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Excerpt from a book penned by a local author.

by Vince Farinaccio

The development of a Spider-Man movie had begun with Menahem Golan at Canon Films in 1983, but the first attempt at a script lacked a proper understanding of the title character.

According to Sean Howe, “the first draft of the Spider-Man screenplay had been, perplexingly, about a man who turns into a tarantula…” From there, things became more complicated as the project veered back and forth between development of low- and high-budget productions that teetered between Fox and Sony Studios and a growing list of screenwriters that included Ted Newsom, John Brancato, Barry Cohen and Golan. By the time Carolco entered the race in 1991 it seemed that a Spider-Man feature would soon appear, if not by 1991 as Stan Lee claimed, then in just a few years.

According to Spider-Man artist John Romita Sr., after the character departed the small screen in 1979, “there was more than just a small lull…There were contract disputes…that kept Spider-Man from getting to the [big] screen. Originally, James Cameron was going to direct the film. We at Marvel had wonderful dreams of what Cameron was going to do with Spider-Man, but because the film was held back, it cost us Cameron on the film.”

David Hughes notes that writer/director Cameron, best known at the time for the hit movies The Terminator and Aliens, “had been a fan of superhero stories since his youth, preferring Marvel Comics’ titles like The Amazing Spider-Man and The Uncanny X-Men to DC Comics’ Superman and Batman tales.” Cameron, who had considered becoming a comic book artist, was reportedly ready to produce an X-Men film in the 1990s but was lured away by the promise of a Spider-Man movie, for which he turned in a 57-page scriptment, a film treatment with dialogue, on August 3, 1993.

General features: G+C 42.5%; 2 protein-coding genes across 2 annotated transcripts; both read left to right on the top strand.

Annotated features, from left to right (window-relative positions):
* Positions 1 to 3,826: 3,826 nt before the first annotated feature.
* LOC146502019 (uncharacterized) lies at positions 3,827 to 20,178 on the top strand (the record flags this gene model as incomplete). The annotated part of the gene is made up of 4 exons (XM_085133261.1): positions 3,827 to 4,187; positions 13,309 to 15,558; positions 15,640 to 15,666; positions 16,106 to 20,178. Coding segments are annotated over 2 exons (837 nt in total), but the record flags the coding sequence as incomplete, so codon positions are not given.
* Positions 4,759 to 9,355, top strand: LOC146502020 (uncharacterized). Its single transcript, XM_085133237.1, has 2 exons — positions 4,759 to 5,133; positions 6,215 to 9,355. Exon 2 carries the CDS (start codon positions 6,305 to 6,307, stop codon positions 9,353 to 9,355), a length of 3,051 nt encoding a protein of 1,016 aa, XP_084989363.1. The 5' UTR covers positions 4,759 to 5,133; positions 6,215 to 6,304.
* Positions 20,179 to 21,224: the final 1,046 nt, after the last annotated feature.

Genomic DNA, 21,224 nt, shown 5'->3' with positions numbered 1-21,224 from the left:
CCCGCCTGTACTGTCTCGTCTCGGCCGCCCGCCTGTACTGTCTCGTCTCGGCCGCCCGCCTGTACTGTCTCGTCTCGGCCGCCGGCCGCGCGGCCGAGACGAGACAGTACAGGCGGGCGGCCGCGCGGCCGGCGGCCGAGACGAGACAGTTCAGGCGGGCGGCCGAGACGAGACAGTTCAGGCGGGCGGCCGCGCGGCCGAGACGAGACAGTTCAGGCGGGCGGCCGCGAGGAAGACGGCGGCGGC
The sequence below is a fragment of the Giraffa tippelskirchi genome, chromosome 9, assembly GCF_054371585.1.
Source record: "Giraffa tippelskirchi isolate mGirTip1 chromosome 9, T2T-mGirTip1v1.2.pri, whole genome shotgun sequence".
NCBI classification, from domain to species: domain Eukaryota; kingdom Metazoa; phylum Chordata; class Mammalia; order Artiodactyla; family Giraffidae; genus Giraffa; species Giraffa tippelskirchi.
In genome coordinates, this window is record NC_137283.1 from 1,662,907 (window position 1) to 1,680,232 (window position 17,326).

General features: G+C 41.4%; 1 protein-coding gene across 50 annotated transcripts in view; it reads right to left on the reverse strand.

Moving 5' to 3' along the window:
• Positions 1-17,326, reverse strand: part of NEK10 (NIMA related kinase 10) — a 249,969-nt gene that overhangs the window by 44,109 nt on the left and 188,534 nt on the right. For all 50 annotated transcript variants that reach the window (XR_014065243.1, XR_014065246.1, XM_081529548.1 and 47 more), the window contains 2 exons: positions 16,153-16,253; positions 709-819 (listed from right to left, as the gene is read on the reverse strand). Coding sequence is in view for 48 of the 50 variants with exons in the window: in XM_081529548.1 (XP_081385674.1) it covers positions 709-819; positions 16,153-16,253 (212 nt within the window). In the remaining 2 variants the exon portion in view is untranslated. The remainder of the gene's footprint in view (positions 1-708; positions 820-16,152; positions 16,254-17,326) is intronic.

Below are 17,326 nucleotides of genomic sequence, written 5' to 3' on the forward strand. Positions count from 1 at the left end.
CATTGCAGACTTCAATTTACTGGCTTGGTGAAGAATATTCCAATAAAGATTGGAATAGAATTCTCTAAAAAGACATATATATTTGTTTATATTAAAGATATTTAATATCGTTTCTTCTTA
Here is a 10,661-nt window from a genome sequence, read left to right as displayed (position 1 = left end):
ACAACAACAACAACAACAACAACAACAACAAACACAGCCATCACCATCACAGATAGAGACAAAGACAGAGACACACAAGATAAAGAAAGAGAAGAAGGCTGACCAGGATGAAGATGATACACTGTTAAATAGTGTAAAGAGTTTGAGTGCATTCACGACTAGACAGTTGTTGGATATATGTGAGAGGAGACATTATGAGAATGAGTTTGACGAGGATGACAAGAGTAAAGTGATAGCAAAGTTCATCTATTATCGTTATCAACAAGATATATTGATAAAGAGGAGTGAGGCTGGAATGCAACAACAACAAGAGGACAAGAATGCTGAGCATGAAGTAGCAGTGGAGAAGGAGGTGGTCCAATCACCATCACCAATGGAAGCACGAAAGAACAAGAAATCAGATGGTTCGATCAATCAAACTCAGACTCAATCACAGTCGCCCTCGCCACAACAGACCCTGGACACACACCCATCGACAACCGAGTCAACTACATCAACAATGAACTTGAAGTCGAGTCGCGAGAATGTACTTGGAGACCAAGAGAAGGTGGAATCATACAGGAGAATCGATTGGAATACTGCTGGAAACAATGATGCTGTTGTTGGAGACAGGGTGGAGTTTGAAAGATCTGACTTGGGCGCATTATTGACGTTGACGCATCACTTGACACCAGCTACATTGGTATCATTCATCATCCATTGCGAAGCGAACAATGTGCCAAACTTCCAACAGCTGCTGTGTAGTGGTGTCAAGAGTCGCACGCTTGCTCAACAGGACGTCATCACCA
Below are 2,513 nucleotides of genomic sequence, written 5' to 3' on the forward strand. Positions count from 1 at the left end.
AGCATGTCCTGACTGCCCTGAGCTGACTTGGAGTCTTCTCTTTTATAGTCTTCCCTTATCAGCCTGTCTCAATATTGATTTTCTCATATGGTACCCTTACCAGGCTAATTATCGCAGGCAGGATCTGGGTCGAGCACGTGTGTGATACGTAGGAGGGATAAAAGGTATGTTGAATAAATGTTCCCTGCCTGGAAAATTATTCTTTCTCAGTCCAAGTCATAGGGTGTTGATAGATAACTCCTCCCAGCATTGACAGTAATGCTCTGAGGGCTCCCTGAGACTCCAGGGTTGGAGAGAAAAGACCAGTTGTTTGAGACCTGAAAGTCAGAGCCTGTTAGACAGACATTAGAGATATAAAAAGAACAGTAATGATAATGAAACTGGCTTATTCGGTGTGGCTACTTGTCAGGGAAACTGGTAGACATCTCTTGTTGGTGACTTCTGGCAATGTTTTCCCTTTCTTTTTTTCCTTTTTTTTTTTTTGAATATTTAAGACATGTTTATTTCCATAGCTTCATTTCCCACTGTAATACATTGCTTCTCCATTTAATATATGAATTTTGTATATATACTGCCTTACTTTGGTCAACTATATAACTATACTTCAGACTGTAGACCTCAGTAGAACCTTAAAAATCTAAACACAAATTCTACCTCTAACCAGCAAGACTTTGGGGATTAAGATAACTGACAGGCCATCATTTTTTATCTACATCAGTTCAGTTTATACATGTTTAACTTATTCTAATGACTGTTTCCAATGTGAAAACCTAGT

Hughes reports that the scriptment was “almost obsequiously faithful to Spider-Man’s comic book origins” and presented Peter Parker’s transformation in flashback in the opening while using a first-person narration. It retained the early use of Parker’s spider powers exclusively as a means of earning money before he tackles fighting crime after his uncle is killed and becoming prey to both underworld figures and law enforcement.

Cameron’s story pits the Web-Slinger against Electro and Sandman and creates a love interest between Mary Jane Watson and Spider-Man, rather than Parker, balancing the elements of a crime drama and romance within the superhero genre. And Cameron chose to maintain Parker’s age in the origin tale: “He’s a senior in high school, and I’m playing it the way it was originally written,” the director is quoted in Comic Book Movies.

As early as the 1990s, Cameron was discussing the use of computer-generated images which would, during the following decade, allow filmmakers to better realize how superheroes could be adapted to live-action cinema. In 2004, Film Quarterly magazine would declare, “the proliferation of comic-book movies…reflects technology’s ability to duplicate onscreen what before could be realized only by comic book artists on the page…Spider-Man’s digital passage through the canyons of Manhattan is far more enthralling and three-dimensional than the old-fashioned matte and process work used in 1978’s Superman.”

But Cameron would be denied the opportunity to apply the new technology to a Spider-Man film since Carolco’s bankruptcy in 1996, the same year Marvel filed for Chapter 11, plunged the project into a battle over the rights to the character. Pathe had purchased Canon and Golan had taken his interest in a Spider-Man film with him when he moved to Fox. However, after Toy Biz’s takeover of Marvel Entertainment Group in 1998, Sony Pictures Entertainment entered into the fray and licensed the character in a deal that would later bring the Web-Slinger to the big screen using only portions of Cameron’s scriptment.

Road to Infinity: Marvel’s Multimedia Journey and other books by Vince Farinacio, including a biography of Charles K. Landis, are available at and